I spent a lot of time outling the story, and reading the script aloud. Then when I would get the art, and then the lettered art, I would re-read it through again and again - aloud. Clive Barker once told me the most important thing is to read your words aloud and see how it falls for readers. And for readers, I sometimes have my husband in mind; he's a comics fan, with a short attention span.

So it was tough. I struggled, knowing people would have to wait awhile between issues.

One of the important things was that we had flashback run in every issue of the series, showing the evolution of Joker as a killer; how he went from being a normal teen into this incredible serial killer that manages to elude the authorities in the past and in the present. I felt that was one thing for people to follow.

In the present-day story, there was a new string of murders taking place in Gotham; no material evidence is being recovered, leaving no way to track this killer except with a profile created by Harley, who is a clinical psychologist and behavior analyst.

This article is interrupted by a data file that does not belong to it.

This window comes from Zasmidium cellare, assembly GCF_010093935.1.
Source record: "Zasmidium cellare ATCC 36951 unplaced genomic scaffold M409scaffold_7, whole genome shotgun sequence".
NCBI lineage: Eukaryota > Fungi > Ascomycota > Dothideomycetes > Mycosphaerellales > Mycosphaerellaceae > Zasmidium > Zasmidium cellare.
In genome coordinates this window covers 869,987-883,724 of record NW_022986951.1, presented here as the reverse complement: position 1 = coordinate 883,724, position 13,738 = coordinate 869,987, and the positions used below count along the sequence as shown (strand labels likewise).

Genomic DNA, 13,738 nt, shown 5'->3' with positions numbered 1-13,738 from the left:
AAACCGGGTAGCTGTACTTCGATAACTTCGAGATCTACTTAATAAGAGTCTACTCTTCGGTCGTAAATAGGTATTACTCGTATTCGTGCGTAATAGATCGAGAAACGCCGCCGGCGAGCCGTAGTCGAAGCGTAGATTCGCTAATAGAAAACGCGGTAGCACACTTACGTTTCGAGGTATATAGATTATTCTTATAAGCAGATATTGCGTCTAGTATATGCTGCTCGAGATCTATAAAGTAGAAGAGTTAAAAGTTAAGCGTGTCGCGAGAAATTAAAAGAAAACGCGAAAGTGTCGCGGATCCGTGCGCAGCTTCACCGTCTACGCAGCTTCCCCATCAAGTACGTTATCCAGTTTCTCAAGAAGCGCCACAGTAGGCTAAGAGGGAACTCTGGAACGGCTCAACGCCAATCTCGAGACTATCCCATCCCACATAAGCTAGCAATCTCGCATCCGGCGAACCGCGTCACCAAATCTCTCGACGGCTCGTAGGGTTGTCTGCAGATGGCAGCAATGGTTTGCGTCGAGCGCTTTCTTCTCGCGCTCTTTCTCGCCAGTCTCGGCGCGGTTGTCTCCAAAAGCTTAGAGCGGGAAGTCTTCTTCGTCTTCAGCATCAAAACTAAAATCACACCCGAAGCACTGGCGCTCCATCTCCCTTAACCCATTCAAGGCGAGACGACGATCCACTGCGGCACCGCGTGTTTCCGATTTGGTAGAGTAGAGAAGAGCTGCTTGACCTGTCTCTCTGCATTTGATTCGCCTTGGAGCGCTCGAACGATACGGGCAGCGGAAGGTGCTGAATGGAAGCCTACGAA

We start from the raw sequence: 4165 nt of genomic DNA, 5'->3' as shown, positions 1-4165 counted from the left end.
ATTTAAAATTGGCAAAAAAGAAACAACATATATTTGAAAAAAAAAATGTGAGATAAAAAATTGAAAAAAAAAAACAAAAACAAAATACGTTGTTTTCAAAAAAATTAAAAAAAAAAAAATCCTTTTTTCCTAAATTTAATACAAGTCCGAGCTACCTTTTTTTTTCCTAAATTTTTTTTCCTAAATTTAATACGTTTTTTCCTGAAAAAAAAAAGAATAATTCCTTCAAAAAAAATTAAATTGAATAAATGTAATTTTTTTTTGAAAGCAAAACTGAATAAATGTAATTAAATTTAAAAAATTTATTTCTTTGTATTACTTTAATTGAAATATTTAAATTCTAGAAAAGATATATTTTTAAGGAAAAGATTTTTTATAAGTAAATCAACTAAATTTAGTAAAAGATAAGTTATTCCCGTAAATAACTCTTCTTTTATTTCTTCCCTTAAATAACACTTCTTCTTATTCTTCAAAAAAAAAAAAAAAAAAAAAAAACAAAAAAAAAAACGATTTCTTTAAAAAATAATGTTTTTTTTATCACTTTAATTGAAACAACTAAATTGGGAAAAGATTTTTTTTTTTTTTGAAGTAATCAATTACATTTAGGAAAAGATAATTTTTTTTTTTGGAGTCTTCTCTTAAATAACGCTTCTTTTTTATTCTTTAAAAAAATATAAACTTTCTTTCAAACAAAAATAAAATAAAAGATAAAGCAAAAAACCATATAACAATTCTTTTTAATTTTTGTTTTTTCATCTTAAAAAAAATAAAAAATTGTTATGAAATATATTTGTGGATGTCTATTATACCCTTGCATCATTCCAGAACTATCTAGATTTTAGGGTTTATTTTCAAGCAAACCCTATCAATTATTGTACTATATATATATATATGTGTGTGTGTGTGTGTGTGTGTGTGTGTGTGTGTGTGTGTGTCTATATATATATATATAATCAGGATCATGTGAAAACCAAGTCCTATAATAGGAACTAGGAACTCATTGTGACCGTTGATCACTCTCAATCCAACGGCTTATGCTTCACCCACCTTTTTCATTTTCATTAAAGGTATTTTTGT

Newsarama: Kami, Joker/Harley: Criminal Sanity beats your Teen Titans graphic novels to be your longest comic book work to date. What would you say you learned from doing the story?

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Kami Garcia: Well, Criminal Sanity is obviously really different. The Titans books are graphic novels as opposed to single issues, but overall in comics I get to only write the fun parts, and none of the boring parts.

With Criminal Sanity being a limited series, it almost equates itself to a TV series - you can only watch an episode a week. For me, it was a big learning curve. I don't know how people do it in the main DC books, but with Criminal Sanity we had two months between each issue.

Newsarama: Joker/Harley: Criminal Sanity is definitely your most mature/adult work to date in comics. What do you think of the experience?